European Athletics Championships: Thomas Barr misses out on 400m hurdles final

Irish in action on Thursday: Michelle Finn into 3,000m steeplechase final

It finished after a short wait in the hot seat and the sudden realisation that Thomas Barr wasn’t going through to the European Championship final of the 400 metres hurdles. Other times simply ran away and like the Tokyo Olympics last summer he missed out by one place.

The bronze medal winner from four years ago, and running out in lane eight, Barr possibly knew for himself that times were going to matter more than positions, and so it proved. Friday’s eight-man final invited only the top two across the three semi-finals, plus two more non-automatic qualifiers.

Out in the first heat, and in that outside lane, Barr’s season best suggested a top-two might be beyond him. As expected Wilfried Happio took the win in 48.89, the French athlete finished fourth in the World Championships last month and improved to 47.41 this summer. Stalking him closely was the German Joshua Abuaku, who nailed that second automatic spot in 49.05.

Then came Barr, the 30 year-old pouring out everything he had left knowing time and not position now meant everything. He finished third in a season best of 49.30, at that point the best non-automatic qualifier along with Britain’s Seamus Derbyshire.


That meant sitting in the hot seat, where the athletes sitting in those positions await what unfolds next — and it all changed soon after defending champion and world record holder Kartsen Warholm of Norway won his second semi-final in 48.38. Third and fourth there, 48.81 for Julian Watrim from Belgian, and 49.10 for Julien Bonvin from Switzerland, took over in the hot seat.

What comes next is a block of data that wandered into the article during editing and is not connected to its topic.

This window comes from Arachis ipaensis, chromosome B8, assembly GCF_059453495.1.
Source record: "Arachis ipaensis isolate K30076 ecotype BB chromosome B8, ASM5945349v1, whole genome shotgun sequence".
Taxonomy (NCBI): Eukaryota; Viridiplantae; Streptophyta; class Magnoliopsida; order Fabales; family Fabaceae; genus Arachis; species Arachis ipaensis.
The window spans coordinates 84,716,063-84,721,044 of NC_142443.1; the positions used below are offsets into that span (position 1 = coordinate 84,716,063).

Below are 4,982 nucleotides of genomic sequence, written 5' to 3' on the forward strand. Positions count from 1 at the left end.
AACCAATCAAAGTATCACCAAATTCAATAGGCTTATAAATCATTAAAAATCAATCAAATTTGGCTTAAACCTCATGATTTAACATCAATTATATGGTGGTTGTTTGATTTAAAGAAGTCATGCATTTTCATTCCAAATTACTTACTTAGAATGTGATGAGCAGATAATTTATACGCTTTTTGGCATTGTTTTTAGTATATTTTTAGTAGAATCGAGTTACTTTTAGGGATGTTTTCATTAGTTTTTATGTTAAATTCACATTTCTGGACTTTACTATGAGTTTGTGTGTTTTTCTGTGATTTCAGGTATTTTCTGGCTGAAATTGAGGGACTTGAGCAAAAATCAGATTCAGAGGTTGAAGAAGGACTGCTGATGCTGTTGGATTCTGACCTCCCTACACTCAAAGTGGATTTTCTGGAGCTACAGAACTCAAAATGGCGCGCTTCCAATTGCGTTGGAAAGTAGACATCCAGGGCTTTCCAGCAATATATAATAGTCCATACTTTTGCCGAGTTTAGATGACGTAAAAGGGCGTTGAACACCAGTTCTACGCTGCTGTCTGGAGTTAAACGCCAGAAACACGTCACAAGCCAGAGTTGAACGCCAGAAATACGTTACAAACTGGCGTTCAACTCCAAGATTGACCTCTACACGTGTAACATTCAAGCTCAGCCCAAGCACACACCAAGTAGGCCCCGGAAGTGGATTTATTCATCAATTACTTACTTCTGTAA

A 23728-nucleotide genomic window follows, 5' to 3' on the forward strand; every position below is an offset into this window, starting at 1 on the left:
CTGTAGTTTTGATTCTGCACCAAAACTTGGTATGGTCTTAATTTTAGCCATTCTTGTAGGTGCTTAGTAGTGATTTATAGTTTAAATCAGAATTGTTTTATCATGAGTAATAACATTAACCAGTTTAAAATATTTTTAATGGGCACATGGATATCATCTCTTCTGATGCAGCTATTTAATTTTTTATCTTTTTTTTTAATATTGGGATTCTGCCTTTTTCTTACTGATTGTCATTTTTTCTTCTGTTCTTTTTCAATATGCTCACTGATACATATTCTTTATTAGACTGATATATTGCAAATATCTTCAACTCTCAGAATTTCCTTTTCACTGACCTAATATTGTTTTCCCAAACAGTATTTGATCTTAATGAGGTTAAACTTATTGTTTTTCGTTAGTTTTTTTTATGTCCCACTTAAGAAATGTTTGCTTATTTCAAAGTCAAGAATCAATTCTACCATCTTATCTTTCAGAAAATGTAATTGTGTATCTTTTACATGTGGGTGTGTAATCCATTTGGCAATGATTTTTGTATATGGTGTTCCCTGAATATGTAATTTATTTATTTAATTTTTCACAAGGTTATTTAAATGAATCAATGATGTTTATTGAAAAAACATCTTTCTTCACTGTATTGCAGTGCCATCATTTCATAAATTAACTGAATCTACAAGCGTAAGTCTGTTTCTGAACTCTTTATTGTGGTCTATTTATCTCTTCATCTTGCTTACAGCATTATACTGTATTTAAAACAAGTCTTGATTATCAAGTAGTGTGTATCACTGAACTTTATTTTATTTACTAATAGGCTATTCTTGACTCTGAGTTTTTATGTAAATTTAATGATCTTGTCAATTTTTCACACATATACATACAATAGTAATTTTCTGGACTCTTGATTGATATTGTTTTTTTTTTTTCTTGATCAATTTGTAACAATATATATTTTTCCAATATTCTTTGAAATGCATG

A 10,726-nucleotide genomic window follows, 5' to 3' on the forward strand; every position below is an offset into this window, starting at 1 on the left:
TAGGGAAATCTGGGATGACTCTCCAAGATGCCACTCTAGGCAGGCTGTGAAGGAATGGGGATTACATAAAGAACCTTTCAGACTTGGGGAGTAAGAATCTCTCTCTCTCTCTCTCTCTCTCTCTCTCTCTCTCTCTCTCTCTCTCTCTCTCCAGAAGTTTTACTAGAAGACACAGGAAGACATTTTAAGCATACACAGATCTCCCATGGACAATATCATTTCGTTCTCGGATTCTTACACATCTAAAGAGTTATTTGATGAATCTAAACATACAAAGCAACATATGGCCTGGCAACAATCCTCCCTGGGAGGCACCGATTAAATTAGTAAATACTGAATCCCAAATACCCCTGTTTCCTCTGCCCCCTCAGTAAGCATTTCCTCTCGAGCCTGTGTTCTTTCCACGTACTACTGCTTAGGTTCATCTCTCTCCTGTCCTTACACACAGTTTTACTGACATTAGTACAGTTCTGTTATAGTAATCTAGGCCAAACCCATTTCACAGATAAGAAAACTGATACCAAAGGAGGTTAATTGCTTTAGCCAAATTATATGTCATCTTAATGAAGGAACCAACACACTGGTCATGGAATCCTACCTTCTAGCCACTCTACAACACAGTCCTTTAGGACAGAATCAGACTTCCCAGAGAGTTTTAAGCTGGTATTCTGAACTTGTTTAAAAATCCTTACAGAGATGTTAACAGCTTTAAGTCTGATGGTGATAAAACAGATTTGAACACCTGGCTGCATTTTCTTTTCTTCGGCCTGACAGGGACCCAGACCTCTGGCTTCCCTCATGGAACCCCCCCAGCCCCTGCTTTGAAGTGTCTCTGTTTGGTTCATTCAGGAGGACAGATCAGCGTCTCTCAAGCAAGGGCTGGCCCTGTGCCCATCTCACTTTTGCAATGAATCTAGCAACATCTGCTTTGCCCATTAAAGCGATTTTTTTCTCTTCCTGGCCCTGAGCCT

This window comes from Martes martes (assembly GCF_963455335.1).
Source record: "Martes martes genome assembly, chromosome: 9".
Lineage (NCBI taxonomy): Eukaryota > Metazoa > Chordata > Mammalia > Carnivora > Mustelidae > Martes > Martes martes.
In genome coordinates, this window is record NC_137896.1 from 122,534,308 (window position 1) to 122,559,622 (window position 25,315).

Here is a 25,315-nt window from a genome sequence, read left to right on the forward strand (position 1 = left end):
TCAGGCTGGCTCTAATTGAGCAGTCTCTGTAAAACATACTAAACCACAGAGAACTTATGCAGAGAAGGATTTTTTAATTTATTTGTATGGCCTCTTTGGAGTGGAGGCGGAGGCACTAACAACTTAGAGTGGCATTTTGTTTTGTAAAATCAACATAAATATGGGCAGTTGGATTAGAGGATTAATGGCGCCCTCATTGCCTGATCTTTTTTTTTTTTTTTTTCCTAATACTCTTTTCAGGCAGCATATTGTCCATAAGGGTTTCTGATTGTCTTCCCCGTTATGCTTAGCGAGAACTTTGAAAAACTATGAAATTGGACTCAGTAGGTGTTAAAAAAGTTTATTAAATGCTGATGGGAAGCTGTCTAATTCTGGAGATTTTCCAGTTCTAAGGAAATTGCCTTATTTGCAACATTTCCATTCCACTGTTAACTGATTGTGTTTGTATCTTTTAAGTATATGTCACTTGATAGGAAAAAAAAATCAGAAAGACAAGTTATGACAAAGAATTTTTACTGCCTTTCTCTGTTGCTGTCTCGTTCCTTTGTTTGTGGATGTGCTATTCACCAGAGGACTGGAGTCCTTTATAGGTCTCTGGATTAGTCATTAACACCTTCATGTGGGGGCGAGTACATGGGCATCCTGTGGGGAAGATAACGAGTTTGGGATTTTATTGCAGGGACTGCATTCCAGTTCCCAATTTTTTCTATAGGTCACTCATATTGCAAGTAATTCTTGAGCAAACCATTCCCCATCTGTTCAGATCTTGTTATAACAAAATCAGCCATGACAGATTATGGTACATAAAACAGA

They stayed there too, the third semi-final was won in 49.34 by Yasmani Coppello from Turkey, slower than Barr’s time of 49.30. It was all about positions in the end, and Barr missed out by one.

So near and again so far, his national record time of 47.95 goes back six years now to his fourth place finish at the Rio Olympics, although he ran his second fastest time in Tokyo last year, 48.26 seconds, despite clipping the last hurdle and missing out on that final by just one place. An Achilles injury halted his summer training for several weeks in June and that surely cost him here too.

“I’ve come to these championships enough and I know the disappointment is huge, but it’s also fleeting,” Barr said in his typically positive style. “If I was to allow it drag me far down, I wouldn’t come back year on year. I’ve had my share of good luck, this year was one of those unlucky, frustrating years.”

There was still exciting progress from some of the other Irish here, Mark English and Louise Shanahan moving on to Friday’s 800m semi-finals, Michelle Finn also advancing to the final of the 3,000m steeplechase on Saturday as one of the non-automatic qualifiers.

English, the bronze medal winner from 2014, came to Munich very much on form and intent on making Sunday’s final at the very least: he raced that way too, getting out aggressively before settling nicely on the curb at the bell.